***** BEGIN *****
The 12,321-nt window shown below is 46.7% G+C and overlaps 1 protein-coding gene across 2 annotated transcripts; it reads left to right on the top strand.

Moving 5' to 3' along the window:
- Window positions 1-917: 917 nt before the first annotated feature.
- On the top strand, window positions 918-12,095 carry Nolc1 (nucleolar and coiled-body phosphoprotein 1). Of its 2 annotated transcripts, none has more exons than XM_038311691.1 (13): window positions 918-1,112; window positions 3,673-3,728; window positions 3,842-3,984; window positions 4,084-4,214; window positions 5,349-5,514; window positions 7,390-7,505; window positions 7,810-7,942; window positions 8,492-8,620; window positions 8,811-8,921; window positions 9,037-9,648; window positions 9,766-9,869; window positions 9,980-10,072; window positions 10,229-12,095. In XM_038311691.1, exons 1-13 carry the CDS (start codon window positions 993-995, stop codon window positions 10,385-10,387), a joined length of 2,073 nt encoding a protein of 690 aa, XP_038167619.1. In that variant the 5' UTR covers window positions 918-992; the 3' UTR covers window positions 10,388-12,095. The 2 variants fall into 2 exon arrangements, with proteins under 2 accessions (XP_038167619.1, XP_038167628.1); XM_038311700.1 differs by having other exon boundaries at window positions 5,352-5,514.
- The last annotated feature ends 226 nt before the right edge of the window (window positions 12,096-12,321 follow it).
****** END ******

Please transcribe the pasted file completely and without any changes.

The 12,321-nt window shown below is 46.7% G+C and overlaps 1 protein-coding gene across 2 annotated transcripts; it reads left to right on the top strand.

Moving 5' to 3' along the window:
- Window positions 1-917: 917 nt before the first annotated feature.
- On the top strand, window positions 918-12,095 carry Nolc1 (nucleolar and coiled-body phosphoprotein 1). Of its 2 annotated transcripts, none has more exons than XM_038311691.1 (13): window positions 918-1,112; window positions 3,673-3,728; window positions 3,842-3,984; window positions 4,084-4,214; window positions 5,349-5,514; window positions 7,390-7,505; window positions 7,810-7,942; window positions 8,492-8,620; window positions 8,811-8,921; window positions 9,037-9,648; window positions 9,766-9,869; window positions 9,980-10,072; window positions 10,229-12,095. In XM_038311691.1, exons 1-13 carry the CDS (start codon window positions 993-995, stop codon window positions 10,385-10,387), a joined length of 2,073 nt encoding a protein of 690 aa, XP_038167619.1. In that variant the 5' UTR covers window positions 918-992; the 3' UTR covers window positions 10,388-12,095. The 2 variants fall into 2 exon arrangements, with proteins under 2 accessions (XP_038167619.1, XP_038167628.1); XM_038311700.1 differs by having other exon boundaries at window positions 5,352-5,514.
- The last annotated feature ends 226 nt before the right edge of the window (window positions 12,096-12,321 follow it).